Iranian authorities brutally cracked down on demonstrations in recent months. But even though the wave of protests has subsided, the spark of resistance is still growing in Iranian society.
Award-winning French journalist Samuel Forey joins us for Perspective to discuss his newly-released book, which retraces six years of reporting from the Middle East. He tells us more about why he decided to become a war reporter and also reacts to the devastating twin earthquakes in Turkey and Syria.
The EU is picking up speed with climate protection regulations. For imports from abroad, a carbon tax will soon be introduced. But poorer countries could be unfairly disadvantaged by this.
In Cuba, the socialist project begun by revolutionary hero and former president Fidel Castro is teetering on the verge of failure.
17 Jul 2022
Swarnalatha Reddi moved to Chennai, India’s automotive hub, to work in Mahindra’s R&D division. The young engineer is hoping to help Mahindra make the move to electromobility.
27 May 2022
Datamellon partners with Amazon world service on the Internet of things (iot) revolution and serverless event-driven architectures.
22 Dec 2021
A Cairo court has sentenced Egypt's revolution activist Alaa Abdel Fattah to 5 years behind bars for spreading “fake news”. Rights groups slammed the trial as a “sham”. Meanwhile, anti-crime protests in Goma turned deadly. Congolese police fired tear gas and live rounds while civilians set up road blocks and burnt tires. Finally, our reporters in Cote d’Ivoire meet with a standup comedian determined to use humour to break down stereotypes. He pokes fun at clichés about his notorious hometown, Abobo.
17 Nov 2021
How to make the military go back to barracks when it's held the reins of power for so long? In Sudan, Saturday's use of live ammunition to quell protests against last month's coup shows the determination of a junta which never went away after the ouster of longtime strongman Omar al-Bashir, agreeing at best to sharing power with civilians during the transition. So what response to Saturday and its aftermath? What next for Sudan's unfinished revolution?
26 Oct 2021
It has been two and half years since Sudanese protesters peacefully overthrew their dictator Omar al-Bashir in a jubilant moment for Sudan. But the path to democracy has not run smoothly. Infighting has plagued the country's joint military-civilian coalition and steep price rises have shaken people's faith in their leaders. For weeks, rumours had swirled of a coup d'état. This Monday morning, it happened: Prime Minister Abdallah Hamdok was arrested and military chief Abdel Fattah al-Burhan appeared on television, declaring a state of emergency and dissolving the country's ruling body. Is this the death knell for Sudan's revolution? Or will the military's actions breathe new life into the protest movement?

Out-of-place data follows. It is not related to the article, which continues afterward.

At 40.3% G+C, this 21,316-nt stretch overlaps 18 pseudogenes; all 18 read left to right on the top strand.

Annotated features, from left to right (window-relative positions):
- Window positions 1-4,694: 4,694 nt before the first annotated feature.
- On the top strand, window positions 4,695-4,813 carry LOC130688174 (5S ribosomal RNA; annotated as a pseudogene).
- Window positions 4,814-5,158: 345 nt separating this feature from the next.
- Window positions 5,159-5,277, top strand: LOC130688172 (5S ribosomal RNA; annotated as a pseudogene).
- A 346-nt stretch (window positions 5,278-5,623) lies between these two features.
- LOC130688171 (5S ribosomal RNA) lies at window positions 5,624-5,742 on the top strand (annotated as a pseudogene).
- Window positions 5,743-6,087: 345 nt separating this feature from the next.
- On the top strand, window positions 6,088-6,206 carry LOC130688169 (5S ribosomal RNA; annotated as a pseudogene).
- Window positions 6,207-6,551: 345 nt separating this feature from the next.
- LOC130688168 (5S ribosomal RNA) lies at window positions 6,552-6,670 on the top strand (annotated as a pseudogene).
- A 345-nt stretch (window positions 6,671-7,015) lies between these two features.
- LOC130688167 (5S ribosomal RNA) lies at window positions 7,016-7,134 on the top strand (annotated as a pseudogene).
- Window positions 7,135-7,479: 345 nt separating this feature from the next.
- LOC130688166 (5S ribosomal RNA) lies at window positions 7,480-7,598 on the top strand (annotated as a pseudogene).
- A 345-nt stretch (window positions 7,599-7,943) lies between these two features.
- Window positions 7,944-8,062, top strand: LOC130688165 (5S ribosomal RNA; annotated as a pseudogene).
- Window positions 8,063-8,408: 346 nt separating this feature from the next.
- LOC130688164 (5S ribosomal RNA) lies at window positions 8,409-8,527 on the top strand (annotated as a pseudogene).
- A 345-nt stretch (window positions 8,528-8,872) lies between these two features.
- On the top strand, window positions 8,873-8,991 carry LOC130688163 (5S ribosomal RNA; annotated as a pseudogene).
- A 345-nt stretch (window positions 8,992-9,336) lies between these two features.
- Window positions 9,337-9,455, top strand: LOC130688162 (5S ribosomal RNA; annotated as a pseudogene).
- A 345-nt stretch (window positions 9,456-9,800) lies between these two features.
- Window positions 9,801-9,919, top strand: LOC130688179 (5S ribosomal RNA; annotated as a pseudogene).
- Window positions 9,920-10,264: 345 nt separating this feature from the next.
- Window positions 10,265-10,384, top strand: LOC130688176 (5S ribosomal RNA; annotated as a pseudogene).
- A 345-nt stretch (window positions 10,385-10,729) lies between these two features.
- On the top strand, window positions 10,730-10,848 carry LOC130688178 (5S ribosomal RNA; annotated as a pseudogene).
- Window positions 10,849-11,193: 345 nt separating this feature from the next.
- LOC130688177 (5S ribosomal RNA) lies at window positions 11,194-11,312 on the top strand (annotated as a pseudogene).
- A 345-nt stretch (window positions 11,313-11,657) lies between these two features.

19 Oct 2021
Scotland’s Northern Isles, Orkney and Shetland, have long benefited from North Sea oil revenues. But with reserves declining, and climate change forcing a transformation of energy policy around the world, the islands have become a hotbed of renewable energy innovation. As Scotland prepares to host the COP26 UN climate summit in November, the Northern Isles could serve as an example for other nations, both of cutting edge technologies, and of difficult political choices.
10 Oct 2021
In the autumn of 2019, an unprecedented protest movement engulfed the Iraqi capital Baghdad and the predominantly Shiite south of the country. Demonstrators were angry at the widespread corruption and incompetence of the political class, but also the influence of neighbouring Iran and its militias. An extremely violent crackdown left at least 600 dead and 21,000 injured in just a few months. Meanwhile, the leaders of the protest movement became the target of assassinations. As Iraq prepares to hold parliamentary elections, more and more voices are accusing pro-Iranian armed groups of being behind a campaign of systematic violence. FRANCE 24's Jonathan Walsh and Amar Al Hameedawi report.
4 Sep 2021
Paris is famous around the world for its beautiful sights and towering monuments, but it's also somewhat infamous for its driving culture. Parisian drivers are the first to admit that manoeuvring the streets can be quite a harrowing experience. Over the years, Paris's authorities have taken steps to limit traffic in the French capital and encourage alternative modes of transport like cycling. The idea is to make the capital safer while also cutting air pollution, yet this has sparked growing rage among drivers. We take a closer look in this edition of French Connections.